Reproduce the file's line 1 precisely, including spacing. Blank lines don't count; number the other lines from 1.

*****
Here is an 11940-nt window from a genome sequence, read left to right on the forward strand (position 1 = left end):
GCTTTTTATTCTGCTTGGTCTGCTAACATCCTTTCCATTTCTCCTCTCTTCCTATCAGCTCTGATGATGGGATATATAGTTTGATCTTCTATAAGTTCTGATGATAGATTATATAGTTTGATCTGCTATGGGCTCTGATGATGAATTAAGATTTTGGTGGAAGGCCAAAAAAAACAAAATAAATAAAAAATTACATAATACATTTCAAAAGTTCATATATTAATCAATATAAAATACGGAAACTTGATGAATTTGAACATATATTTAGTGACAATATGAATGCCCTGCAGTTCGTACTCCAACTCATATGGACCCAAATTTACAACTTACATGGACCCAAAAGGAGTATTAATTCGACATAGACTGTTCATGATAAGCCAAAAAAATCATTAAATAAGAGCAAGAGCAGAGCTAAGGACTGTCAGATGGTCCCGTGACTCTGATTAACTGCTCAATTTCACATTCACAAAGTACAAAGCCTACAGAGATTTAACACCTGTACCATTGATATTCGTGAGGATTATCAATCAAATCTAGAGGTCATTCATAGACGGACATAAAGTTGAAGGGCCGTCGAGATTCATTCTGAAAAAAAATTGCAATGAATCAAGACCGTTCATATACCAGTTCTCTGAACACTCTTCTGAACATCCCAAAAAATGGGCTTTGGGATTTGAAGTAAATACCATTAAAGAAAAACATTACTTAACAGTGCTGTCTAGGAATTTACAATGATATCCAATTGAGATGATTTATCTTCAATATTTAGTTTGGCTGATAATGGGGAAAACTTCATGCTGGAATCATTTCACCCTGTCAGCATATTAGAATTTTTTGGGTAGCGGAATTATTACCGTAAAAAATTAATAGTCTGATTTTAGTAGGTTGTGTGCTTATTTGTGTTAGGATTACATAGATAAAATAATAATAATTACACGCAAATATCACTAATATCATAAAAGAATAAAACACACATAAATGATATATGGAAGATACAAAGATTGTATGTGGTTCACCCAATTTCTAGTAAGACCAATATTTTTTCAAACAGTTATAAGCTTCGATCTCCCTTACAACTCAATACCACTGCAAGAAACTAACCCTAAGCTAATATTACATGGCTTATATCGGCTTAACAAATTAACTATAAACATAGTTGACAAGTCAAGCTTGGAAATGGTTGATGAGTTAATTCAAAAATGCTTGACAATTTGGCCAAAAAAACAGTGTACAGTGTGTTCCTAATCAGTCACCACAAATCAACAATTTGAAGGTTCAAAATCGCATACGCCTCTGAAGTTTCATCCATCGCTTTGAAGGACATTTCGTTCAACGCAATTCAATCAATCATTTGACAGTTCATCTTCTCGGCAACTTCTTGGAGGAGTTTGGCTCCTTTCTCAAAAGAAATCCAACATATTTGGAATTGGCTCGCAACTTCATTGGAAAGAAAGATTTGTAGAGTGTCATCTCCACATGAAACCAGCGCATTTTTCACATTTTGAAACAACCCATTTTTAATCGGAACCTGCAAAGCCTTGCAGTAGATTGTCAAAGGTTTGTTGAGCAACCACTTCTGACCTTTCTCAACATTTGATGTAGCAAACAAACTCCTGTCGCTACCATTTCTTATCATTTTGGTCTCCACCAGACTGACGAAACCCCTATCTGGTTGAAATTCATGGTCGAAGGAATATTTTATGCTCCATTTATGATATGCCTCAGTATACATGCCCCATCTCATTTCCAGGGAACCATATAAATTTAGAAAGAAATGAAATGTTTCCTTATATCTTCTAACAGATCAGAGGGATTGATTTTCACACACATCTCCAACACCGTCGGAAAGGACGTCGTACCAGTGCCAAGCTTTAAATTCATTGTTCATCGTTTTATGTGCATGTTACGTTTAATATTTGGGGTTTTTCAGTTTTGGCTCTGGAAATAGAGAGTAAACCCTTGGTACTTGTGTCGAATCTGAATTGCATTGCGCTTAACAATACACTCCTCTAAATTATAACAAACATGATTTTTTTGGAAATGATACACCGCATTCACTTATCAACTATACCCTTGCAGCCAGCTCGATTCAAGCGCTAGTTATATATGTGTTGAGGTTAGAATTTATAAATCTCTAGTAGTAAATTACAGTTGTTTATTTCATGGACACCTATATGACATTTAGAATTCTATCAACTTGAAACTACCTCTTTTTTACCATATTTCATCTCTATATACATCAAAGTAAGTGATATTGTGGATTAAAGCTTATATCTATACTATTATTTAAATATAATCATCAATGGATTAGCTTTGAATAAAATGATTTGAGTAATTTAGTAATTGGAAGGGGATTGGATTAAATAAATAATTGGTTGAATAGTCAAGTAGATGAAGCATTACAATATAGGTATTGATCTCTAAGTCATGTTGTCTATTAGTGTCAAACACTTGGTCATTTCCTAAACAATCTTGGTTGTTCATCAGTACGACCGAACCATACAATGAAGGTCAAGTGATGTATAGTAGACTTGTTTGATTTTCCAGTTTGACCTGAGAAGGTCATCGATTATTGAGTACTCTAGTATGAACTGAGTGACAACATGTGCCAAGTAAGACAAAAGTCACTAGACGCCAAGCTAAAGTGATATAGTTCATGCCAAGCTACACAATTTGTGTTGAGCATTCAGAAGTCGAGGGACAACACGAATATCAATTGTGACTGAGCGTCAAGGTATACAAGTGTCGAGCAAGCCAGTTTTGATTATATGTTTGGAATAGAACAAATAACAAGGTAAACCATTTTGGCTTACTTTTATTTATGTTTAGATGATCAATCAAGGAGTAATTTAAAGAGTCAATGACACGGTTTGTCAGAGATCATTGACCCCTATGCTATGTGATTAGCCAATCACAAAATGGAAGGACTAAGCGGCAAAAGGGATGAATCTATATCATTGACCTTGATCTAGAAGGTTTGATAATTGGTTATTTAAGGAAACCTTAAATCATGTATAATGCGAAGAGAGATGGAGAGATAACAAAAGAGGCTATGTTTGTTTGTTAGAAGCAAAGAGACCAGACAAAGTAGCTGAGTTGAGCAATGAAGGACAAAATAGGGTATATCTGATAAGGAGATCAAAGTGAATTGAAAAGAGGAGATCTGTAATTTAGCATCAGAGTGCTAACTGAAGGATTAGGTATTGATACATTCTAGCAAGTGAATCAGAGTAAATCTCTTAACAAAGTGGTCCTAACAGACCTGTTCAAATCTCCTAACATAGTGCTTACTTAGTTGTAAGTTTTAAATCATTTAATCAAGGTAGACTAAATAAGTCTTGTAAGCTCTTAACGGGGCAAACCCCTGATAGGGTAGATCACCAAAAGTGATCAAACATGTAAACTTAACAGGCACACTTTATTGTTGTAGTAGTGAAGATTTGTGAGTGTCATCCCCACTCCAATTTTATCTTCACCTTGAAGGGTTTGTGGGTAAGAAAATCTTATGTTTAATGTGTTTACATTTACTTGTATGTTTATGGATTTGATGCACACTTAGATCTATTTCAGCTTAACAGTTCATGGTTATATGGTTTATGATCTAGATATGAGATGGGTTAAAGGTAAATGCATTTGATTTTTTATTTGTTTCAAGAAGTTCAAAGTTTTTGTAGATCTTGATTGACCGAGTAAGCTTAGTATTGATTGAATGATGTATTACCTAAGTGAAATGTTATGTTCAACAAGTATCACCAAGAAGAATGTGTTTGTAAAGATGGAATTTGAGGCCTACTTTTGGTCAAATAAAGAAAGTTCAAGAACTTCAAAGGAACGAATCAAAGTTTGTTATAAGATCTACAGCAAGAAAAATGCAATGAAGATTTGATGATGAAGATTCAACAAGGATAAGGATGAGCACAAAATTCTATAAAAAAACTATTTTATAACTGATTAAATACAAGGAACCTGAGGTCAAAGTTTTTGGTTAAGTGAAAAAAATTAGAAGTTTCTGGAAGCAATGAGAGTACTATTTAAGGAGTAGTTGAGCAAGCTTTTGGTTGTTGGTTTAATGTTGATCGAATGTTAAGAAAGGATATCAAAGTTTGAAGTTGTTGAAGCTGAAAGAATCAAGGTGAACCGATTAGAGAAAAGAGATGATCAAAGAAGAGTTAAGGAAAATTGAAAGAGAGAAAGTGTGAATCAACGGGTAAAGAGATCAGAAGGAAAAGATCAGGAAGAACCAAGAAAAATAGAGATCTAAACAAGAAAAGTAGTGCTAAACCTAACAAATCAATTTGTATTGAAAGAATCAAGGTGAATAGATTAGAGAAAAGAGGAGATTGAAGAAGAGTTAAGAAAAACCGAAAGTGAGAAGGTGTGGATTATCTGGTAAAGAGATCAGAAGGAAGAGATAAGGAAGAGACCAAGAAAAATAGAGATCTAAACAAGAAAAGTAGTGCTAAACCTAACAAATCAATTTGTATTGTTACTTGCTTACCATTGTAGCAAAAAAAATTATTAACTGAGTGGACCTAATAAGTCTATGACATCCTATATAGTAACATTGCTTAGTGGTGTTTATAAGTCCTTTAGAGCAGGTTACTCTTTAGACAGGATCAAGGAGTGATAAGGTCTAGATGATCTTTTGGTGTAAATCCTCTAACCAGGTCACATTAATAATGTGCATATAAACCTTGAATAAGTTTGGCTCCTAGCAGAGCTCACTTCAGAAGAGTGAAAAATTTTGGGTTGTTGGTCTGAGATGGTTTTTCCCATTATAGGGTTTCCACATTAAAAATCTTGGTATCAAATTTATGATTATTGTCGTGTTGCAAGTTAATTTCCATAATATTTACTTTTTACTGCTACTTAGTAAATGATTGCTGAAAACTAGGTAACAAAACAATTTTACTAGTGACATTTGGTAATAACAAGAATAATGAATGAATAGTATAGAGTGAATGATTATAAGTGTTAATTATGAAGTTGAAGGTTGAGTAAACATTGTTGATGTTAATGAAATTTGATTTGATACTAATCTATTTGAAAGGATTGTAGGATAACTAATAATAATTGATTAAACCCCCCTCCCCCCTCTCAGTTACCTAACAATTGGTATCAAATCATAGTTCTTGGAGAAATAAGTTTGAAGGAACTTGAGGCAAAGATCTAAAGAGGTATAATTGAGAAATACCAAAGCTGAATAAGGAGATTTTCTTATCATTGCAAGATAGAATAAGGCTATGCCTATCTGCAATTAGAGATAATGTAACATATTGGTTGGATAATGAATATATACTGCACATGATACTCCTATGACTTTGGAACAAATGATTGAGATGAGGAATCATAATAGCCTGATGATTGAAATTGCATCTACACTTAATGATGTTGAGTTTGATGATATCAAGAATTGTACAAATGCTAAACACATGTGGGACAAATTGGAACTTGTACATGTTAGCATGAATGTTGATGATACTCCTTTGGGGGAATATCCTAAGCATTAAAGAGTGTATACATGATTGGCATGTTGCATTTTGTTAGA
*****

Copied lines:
Here is an 11940-nt window from a genome sequence, read left to right on the forward strand (position 1 = left end):